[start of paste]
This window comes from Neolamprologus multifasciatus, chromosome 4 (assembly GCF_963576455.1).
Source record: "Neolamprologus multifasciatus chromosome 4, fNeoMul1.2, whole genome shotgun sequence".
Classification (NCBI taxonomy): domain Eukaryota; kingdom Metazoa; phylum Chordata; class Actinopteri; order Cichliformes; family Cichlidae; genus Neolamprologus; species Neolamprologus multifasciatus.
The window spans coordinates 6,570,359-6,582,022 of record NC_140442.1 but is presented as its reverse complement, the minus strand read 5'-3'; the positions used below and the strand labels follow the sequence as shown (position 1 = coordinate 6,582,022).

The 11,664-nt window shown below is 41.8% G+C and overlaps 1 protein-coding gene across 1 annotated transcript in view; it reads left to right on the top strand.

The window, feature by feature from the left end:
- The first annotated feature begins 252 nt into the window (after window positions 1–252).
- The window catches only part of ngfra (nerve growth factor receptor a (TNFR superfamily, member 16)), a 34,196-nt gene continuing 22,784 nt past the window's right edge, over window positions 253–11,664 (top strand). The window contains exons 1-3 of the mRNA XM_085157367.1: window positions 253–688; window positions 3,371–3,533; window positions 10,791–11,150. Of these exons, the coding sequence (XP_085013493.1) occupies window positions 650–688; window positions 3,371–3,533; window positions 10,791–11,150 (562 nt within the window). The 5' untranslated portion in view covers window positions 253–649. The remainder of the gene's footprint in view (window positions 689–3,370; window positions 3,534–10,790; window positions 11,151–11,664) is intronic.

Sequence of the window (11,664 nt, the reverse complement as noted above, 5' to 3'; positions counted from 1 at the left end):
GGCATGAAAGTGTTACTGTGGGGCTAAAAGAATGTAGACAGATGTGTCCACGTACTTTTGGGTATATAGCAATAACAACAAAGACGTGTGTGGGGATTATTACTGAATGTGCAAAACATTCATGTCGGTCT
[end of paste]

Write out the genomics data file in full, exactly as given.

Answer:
This window comes from Neolamprologus multifasciatus, chromosome 4 (assembly GCF_963576455.1).
Source record: "Neolamprologus multifasciatus chromosome 4, fNeoMul1.2, whole genome shotgun sequence".
Classification (NCBI taxonomy): domain Eukaryota; kingdom Metazoa; phylum Chordata; class Actinopteri; order Cichliformes; family Cichlidae; genus Neolamprologus; species Neolamprologus multifasciatus.
The window spans coordinates 6,570,359-6,582,022 of record NC_140442.1 but is presented as its reverse complement, the minus strand read 5'-3'; the positions used below and the strand labels follow the sequence as shown (position 1 = coordinate 6,582,022).

The 11,664-nt window shown below is 41.8% G+C and overlaps 1 protein-coding gene across 1 annotated transcript in view; it reads left to right on the top strand.

The window, feature by feature from the left end:
- The first annotated feature begins 252 nt into the window (after window positions 1–252).
- The window catches only part of ngfra (nerve growth factor receptor a (TNFR superfamily, member 16)), a 34,196-nt gene continuing 22,784 nt past the window's right edge, over window positions 253–11,664 (top strand). The window contains exons 1-3 of the mRNA XM_085157367.1: window positions 253–688; window positions 3,371–3,533; window positions 10,791–11,150. Of these exons, the coding sequence (XP_085013493.1) occupies window positions 650–688; window positions 3,371–3,533; window positions 10,791–11,150 (562 nt within the window). The 5' untranslated portion in view covers window positions 253–649. The remainder of the gene's footprint in view (window positions 689–3,370; window positions 3,534–10,790; window positions 11,151–11,664) is intronic.

Sequence of the window (11,664 nt, the reverse complement as noted above, 5' to 3'; positions counted from 1 at the left end):
GGCATGAAAGTGTTACTGTGGGGCTAAAAGAATGTAGACAGATGTGTCCACGTACTTTTGGGTATATAGCAATAACAACAAAGACGTGTGTGGGGATTATTACTGAATGTGCAAAACATTCATGTCGGTCT